The Comfort Keepers® Academy Offers Training &
Job Opportunities In Professional Caregiving
Local residents who want to become professional in-home caregivers for senior citizens have an opportunity to receive training and, when they successfully complete instruction, apply for a caregiving job.
Comfort Keepers, which provides non-medical & nursing home care services in the Albuquerque metro area, is offering the “Professional Caregiver Training Course.” The class is scheduled one week each month, 8:30 a.m. to 4:30 p.m., Monday through Friday. The $100 fee for the course covers books and testing.
To promote learning, Comfort Keepers maintains a 12- to-1 student-teacher ratio, with one seat in each session reserved for a family caregiver. All other seats are for students who plan to enter the field of professional caregiving. Successful students will receive a Certificate of Graduation from the Comfort Keepers Academy and an invitation to apply for employment with Comfort Keepers.
The class teaches knowledge and skills to work in a caregiving capacity with seniors. Examples like learning to transfer with a wheelchair, personal hygiene care, understanding cognition deficiencies, and many more topics are included.
As the U.S. population ages, the demand for professional in-home caregiving outpaces the supply of qualified caregivers. That’s a challenging fact of life for people like Sheryl Inglat who owns and operates a non-medical/nursing in-home care service for the elderly.
However, Inglat, owner of Comfort Keepers® in Albuquerque, is meeting this human resources dilemma head on, paving a new career path for people who enjoy helping others.
Kathi Lindsay is one such person. She is one of the hundreds of graduates of Comfort Keepers Academy, the Professional Caregiver Training Course offered by Inglat’s company. And she also became a Comfort Keeper, as Inglat invites graduates to apply for employment.
Browsing the classifieds, Lindsay saw Comfort Keepers’ ad for the class along with dozens of ads for in-home caregivers. “It really caught my eye,” she said. “I thought the class would give me a taste of caregiving before I really committed to it.”
The class also provided Lindsay an inside look at Comfort Keepers. “Being in the office and being around the staff was a complete seller for me. I knew I would feel comfortable working with these people…. I could see that they were free to be themselves, while being very productive.”
At the same time, the class helps Inglat make sure her new employees are well trained and well suited to provide quality in-home care for senior citizens. “We had been having trouble finding people who have the skills for quality caregiving,” Inglat said. “Providing the training ourselves assures us that the people we hire truly have the skills to provide quality care. Job applicants can say they have the skills, but when we train them, we know they do.” Said Inglat, “We’ve also found that many people of the Boomer generation are retiring from their main careers, but are not yet ready to fully retire. Caregiving is a good second career for them because of the flexibility with hours, and also because many of them have faced the need with caring for their own parents.”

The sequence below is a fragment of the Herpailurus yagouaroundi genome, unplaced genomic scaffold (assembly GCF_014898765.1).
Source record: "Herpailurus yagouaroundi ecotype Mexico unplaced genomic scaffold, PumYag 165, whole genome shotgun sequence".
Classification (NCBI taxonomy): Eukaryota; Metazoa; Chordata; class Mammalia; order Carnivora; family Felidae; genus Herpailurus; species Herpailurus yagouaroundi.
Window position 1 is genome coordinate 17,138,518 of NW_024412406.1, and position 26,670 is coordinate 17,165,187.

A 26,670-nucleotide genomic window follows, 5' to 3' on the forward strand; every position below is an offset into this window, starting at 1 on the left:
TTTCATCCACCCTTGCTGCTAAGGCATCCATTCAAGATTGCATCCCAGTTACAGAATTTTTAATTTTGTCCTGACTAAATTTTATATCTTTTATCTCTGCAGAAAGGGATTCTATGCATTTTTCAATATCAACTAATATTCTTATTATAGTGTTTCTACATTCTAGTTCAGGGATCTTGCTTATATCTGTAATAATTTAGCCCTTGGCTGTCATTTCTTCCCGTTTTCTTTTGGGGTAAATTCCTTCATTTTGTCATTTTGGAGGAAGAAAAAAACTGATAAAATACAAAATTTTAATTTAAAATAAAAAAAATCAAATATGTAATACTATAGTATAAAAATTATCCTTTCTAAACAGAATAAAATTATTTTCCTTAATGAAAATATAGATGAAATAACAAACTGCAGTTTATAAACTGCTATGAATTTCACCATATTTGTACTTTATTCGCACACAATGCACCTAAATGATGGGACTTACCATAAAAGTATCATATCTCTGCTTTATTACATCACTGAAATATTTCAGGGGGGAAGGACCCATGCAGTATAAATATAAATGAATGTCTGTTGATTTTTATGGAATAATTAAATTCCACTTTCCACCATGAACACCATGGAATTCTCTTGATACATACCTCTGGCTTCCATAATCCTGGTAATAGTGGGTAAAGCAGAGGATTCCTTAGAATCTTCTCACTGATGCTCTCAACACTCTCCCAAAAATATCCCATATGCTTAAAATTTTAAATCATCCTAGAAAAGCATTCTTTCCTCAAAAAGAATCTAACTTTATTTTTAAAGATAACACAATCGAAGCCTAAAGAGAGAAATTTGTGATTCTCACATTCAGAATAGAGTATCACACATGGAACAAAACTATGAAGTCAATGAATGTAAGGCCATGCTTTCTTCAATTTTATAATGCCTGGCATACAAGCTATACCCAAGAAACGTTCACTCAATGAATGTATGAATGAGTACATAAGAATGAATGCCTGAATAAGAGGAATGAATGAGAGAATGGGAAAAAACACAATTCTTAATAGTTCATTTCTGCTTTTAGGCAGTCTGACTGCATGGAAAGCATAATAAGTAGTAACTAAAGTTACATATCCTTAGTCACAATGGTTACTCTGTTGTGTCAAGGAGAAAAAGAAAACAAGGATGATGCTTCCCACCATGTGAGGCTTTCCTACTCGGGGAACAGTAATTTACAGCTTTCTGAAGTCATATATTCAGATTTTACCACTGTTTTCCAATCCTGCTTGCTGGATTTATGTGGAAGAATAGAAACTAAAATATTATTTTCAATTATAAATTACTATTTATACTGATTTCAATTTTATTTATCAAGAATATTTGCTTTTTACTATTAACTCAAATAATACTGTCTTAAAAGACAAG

Since the first caregiver class in July 2007, nearly 500 people have graduated. Recently, Inglat expanded the school to a new space that allows for 12 students in each class. It remains a limited size to ensure that each student receives excellent instruction with ample opportunity to practice the skills learned—such as making an occupied bed or transferring someone from a wheelchair to a bed. One seat in each class is reserved for a family caregiver, so they can learn the skills to care for their own loved one, while the others are for students wishing to make caregiving a career.
Students come from varied backgrounds, from emergency medical technicians, to veterans, to a librarian and women returning to the workforce after bringing up their children. Of the mothers, Inglat said, “They tend to make really good employees … they’re very nurturing caregivers and the type of work is natural for them.”
Lindsay enjoys her and appreciates the flexible hours, which allow her to focus on other personal desires in life. “It’s been a good balance for me,” she said.
Most students, like Lindsay, come into the class without experience in caregiving. That isn’t a problem, Inglat said. “Some people, like Kathi, have a genuine affinity for working with the elderly,” she explained. “We’re looking for people who can grasp the concepts of caregiving quickly and can apply their knowledge to the various situations that occur day to day.”
Comfort Keepers Academy students are trained in a full range of caregiving skills, from companion care to personal care to end-of-life care. “As a client’s needs change, our Comfort Keepers can stay with them,” Inglat said. “This gives families greater confidence in our staff—that we can change as their needs change.”
Where: Comfort Keepers, 8204-B Louisiana N.E., Albuquerque
When: 35-40 hour class offered once a month, Monday-Friday, 8:30 a.m.-4:30 p.m.
Fee: $100 tuition for books and testing
Graduates receive: A Certificate of Graduation and the opportunity to apply for employment as a professional caregiver with Comfort Keepers of Albuquerque.
The class: Teaches knowledge and skills to work in a caregiving capacity with seniors. Examples like learning to transfer with a wheelchair, personal hygiene care, understanding cognition deficiencies, and many more topics are included.
For more information: contact Dorothy O’Brien at Comfort Keepers at 505-232-7070 or email: DorothyObrien@ComfortKeepers.com.